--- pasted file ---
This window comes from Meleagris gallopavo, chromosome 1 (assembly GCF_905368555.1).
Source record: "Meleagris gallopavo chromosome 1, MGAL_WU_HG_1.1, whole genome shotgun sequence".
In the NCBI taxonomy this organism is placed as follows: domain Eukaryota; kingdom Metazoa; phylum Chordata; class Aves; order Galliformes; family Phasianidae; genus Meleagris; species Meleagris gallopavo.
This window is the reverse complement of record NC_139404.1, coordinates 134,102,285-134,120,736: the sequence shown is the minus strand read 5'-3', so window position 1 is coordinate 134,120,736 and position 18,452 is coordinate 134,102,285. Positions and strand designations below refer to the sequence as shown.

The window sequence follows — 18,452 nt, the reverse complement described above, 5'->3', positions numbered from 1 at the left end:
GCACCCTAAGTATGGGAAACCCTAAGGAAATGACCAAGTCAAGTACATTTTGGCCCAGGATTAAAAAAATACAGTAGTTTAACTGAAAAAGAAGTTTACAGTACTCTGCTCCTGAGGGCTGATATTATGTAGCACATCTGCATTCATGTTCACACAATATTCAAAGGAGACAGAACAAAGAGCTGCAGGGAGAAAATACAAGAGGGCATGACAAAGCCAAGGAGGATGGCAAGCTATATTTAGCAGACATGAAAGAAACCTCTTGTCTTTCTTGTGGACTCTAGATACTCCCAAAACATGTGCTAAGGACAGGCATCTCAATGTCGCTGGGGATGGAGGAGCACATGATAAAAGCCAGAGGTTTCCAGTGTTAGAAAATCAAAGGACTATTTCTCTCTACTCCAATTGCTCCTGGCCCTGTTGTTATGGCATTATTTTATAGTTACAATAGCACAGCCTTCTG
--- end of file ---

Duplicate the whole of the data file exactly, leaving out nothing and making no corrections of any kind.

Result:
This window comes from Meleagris gallopavo, chromosome 1 (assembly GCF_905368555.1).
Source record: "Meleagris gallopavo chromosome 1, MGAL_WU_HG_1.1, whole genome shotgun sequence".
In the NCBI taxonomy this organism is placed as follows: domain Eukaryota; kingdom Metazoa; phylum Chordata; class Aves; order Galliformes; family Phasianidae; genus Meleagris; species Meleagris gallopavo.
This window is the reverse complement of record NC_139404.1, coordinates 134,102,285-134,120,736: the sequence shown is the minus strand read 5'-3', so window position 1 is coordinate 134,120,736 and position 18,452 is coordinate 134,102,285. Positions and strand designations below refer to the sequence as shown.

The window sequence follows — 18,452 nt, the reverse complement described above, 5'->3', positions numbered from 1 at the left end:
GCACCCTAAGTATGGGAAACCCTAAGGAAATGACCAAGTCAAGTACATTTTGGCCCAGGATTAAAAAAATACAGTAGTTTAACTGAAAAAGAAGTTTACAGTACTCTGCTCCTGAGGGCTGATATTATGTAGCACATCTGCATTCATGTTCACACAATATTCAAAGGAGACAGAACAAAGAGCTGCAGGGAGAAAATACAAGAGGGCATGACAAAGCCAAGGAGGATGGCAAGCTATATTTAGCAGACATGAAAGAAACCTCTTGTCTTTCTTGTGGACTCTAGATACTCCCAAAACATGTGCTAAGGACAGGCATCTCAATGTCGCTGGGGATGGAGGAGCACATGATAAAAGCCAGAGGTTTCCAGTGTTAGAAAATCAAAGGACTATTTCTCTCTACTCCAATTGCTCCTGGCCCTGTTGTTATGGCATTATTTTATAGTTACAATAGCACAGCCTTCTG